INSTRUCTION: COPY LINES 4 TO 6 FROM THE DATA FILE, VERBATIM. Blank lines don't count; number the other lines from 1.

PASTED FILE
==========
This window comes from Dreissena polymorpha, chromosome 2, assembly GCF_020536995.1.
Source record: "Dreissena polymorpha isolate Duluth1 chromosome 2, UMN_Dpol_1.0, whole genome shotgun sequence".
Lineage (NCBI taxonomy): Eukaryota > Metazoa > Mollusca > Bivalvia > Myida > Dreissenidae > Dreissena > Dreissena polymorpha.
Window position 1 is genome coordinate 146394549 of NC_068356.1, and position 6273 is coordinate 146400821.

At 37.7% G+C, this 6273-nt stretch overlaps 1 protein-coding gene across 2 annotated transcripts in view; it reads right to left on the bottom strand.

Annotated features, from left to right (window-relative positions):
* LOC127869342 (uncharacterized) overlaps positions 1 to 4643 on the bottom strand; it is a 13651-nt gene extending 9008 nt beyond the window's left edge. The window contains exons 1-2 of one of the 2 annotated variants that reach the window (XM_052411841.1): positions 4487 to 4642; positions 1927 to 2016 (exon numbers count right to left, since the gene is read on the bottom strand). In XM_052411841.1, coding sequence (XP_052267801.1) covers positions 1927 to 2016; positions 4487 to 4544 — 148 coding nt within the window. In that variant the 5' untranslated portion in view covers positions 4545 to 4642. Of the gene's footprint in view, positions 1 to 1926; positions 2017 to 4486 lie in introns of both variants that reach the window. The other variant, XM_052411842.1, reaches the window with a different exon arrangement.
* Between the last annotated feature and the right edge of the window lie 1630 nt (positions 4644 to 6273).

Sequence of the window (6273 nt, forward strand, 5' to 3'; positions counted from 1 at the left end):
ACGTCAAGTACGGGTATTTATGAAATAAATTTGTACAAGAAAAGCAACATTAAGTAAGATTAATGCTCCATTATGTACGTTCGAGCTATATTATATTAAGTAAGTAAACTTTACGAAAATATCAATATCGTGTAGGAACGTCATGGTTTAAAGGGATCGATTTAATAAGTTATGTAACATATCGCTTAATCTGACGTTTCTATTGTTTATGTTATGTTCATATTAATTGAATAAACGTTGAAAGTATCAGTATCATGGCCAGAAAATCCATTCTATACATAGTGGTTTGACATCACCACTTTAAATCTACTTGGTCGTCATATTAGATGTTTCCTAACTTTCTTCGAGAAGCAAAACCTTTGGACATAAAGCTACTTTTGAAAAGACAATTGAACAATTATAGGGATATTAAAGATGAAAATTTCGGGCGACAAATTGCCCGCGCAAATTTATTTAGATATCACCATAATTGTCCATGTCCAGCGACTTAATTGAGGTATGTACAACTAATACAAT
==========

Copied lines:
Window position 1 is genome coordinate 146394549 of NC_068356.1, and position 6273 is coordinate 146400821.

At 37.7% G+C, this 6273-nt stretch overlaps 1 protein-coding gene across 2 annotated transcripts in view; it reads right to left on the bottom strand.

Annotated features, from left to right (window-relative positions):